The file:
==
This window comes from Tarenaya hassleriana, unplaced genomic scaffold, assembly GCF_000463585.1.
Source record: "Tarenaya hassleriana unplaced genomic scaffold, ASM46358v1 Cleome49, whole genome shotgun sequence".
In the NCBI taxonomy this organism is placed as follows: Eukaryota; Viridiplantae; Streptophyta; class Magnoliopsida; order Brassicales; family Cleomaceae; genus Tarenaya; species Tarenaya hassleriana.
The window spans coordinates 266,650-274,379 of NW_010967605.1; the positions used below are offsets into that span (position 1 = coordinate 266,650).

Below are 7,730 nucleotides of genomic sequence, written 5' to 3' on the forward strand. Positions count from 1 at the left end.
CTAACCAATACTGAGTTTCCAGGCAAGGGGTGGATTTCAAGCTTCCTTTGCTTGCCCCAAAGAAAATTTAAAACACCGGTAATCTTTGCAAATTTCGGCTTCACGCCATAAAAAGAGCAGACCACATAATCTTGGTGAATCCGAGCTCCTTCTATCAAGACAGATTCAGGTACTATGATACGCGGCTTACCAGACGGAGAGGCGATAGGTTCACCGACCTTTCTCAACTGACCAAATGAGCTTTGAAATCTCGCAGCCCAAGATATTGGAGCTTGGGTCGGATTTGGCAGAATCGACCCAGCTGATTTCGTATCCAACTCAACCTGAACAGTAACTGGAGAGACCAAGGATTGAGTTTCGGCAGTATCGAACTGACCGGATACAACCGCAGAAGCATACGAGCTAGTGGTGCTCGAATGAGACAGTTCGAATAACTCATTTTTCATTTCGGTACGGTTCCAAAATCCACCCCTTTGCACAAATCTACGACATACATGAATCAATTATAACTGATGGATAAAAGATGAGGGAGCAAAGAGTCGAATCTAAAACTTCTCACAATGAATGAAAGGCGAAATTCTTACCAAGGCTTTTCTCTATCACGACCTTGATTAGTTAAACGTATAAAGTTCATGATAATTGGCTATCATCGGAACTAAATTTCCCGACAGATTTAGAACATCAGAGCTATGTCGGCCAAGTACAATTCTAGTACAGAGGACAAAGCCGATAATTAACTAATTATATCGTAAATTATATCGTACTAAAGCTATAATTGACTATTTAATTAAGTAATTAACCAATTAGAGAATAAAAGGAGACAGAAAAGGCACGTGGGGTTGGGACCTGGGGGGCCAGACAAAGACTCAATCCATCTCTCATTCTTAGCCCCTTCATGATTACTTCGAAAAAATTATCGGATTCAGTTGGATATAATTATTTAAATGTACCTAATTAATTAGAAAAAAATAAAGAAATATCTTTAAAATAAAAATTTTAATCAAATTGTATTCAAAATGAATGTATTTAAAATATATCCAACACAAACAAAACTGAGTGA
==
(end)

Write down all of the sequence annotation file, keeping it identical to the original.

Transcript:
This window comes from Tarenaya hassleriana, unplaced genomic scaffold, assembly GCF_000463585.1.
Source record: "Tarenaya hassleriana unplaced genomic scaffold, ASM46358v1 Cleome49, whole genome shotgun sequence".
In the NCBI taxonomy this organism is placed as follows: Eukaryota; Viridiplantae; Streptophyta; class Magnoliopsida; order Brassicales; family Cleomaceae; genus Tarenaya; species Tarenaya hassleriana.
The window spans coordinates 266,650-274,379 of NW_010967605.1; the positions used below are offsets into that span (position 1 = coordinate 266,650).

Below are 7,730 nucleotides of genomic sequence, written 5' to 3' on the forward strand. Positions count from 1 at the left end.
CTAACCAATACTGAGTTTCCAGGCAAGGGGTGGATTTCAAGCTTCCTTTGCTTGCCCCAAAGAAAATTTAAAACACCGGTAATCTTTGCAAATTTCGGCTTCACGCCATAAAAAGAGCAGACCACATAATCTTGGTGAATCCGAGCTCCTTCTATCAAGACAGATTCAGGTACTATGATACGCGGCTTACCAGACGGAGAGGCGATAGGTTCACCGACCTTTCTCAACTGACCAAATGAGCTTTGAAATCTCGCAGCCCAAGATATTGGAGCTTGGGTCGGATTTGGCAGAATCGACCCAGCTGATTTCGTATCCAACTCAACCTGAACAGTAACTGGAGAGACCAAGGATTGAGTTTCGGCAGTATCGAACTGACCGGATACAACCGCAGAAGCATACGAGCTAGTGGTGCTCGAATGAGACAGTTCGAATAACTCATTTTTCATTTCGGTACGGTTCCAAAATCCACCCCTTTGCACAAATCTACGACATACATGAATCAATTATAACTGATGGATAAAAGATGAGGGAGCAAAGAGTCGAATCTAAAACTTCTCACAATGAATGAAAGGCGAAATTCTTACCAAGGCTTTTCTCTATCACGACCTTGATTAGTTAAACGTATAAAGTTCATGATAATTGGCTATCATCGGAACTAAATTTCCCGACAGATTTAGAACATCAGAGCTATGTCGGCCAAGTACAATTCTAGTACAGAGGACAAAGCCGATAATTAACTAATTATATCGTAAATTATATCGTACTAAAGCTATAATTGACTATTTAATTAAGTAATTAACCAATTAGAGAATAAAAGGAGACAGAAAAGGCACGTGGGGTTGGGACCTGGGGGGCCAGACAAAGACTCAATCCATCTCTCATTCTTAGCCCCTTCATGATTACTTCGAAAAAATTATCGGATTCAGTTGGATATAATTATTTAAATGTACCTAATTAATTAGAAAAAAATAAAGAAATATCTTTAAAATAAAAATTTTAATCAAATTGTATTCAAAATGAATGTATTTAAAATATATCCAACACAAACAAAACTGAGTGA